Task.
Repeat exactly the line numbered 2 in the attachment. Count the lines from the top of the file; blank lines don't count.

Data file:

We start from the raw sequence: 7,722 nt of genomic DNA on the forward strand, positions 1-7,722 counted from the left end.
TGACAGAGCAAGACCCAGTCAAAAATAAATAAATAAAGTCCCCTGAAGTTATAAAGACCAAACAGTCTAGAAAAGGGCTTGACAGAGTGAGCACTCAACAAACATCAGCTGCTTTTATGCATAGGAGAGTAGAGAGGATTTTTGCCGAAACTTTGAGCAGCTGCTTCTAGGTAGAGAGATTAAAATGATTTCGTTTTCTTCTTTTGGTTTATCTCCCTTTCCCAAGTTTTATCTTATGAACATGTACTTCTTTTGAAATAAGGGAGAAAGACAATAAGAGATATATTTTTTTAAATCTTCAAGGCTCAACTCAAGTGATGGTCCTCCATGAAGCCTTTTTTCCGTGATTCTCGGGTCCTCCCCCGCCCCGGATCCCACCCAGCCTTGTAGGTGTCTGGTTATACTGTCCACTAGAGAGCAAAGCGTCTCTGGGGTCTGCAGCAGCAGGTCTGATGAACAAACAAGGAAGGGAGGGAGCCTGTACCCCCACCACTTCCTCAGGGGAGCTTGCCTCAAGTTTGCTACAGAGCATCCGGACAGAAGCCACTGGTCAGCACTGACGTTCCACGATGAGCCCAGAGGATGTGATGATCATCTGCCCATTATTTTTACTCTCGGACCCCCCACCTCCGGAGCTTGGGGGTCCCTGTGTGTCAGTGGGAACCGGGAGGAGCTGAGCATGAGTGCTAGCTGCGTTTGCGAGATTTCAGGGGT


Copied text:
TGACAGAGCAAGACCCAGTCAAAAATAAATAAATAAAGTCCCCTGAAGTTATAAAGACCAAACAGTCTAGAAAAGGGCTTGACAGAGTGAGCACTCAACAAACATCAGCTGCTTTTATGCATAGGAGAGTAGAGAGGATTTTTGCCGAAACTTTGAGCAGCTGCTTCTAGGTAGAGAGATTAAAATGATTTCGTTTTCTTCTTTTGGTTTATCTCCCTTTCCCAAGTTTTATCTTATGAACATGTACTTCTTTTGAAATAAGGGAGAAAGACAATAAGAGATATATTTTTTTAAATCTTCAAGGCTCAACTCAAGTGATGGTCCTCCATGAAGCCTTTTTTCCGTGATTCTCGGGTCCTCCCCCGCCCCGGATCCCACCCAGCCTTGTAGGTGTCTGGTTATACTGTCCACTAGAGAGCAAAGCGTCTCTGGGGTCTGCAGCAGCAGGTCTGATGAACAAACAAGGAAGGGAGGGAGCCTGTACCCCCACCACTTCCTCAGGGGAGCTTGCCTCAAGTTTGCTACAGAGCATCCGGACAGAAGCCACTGGTCAGCACTGACGTTCCACGATGAGCCCAGAGGATGTGATGATCATCTGCCCATTATTTTTACTCTCGGACCCCCCACCTCCGGAGCTTGGGGGTCCCTGTGTGTCAGTGGGAACCGGGAGGAGCTGAGCATGAGTGCTAGCTGCGTTTGCGAGATTTCAGGGGT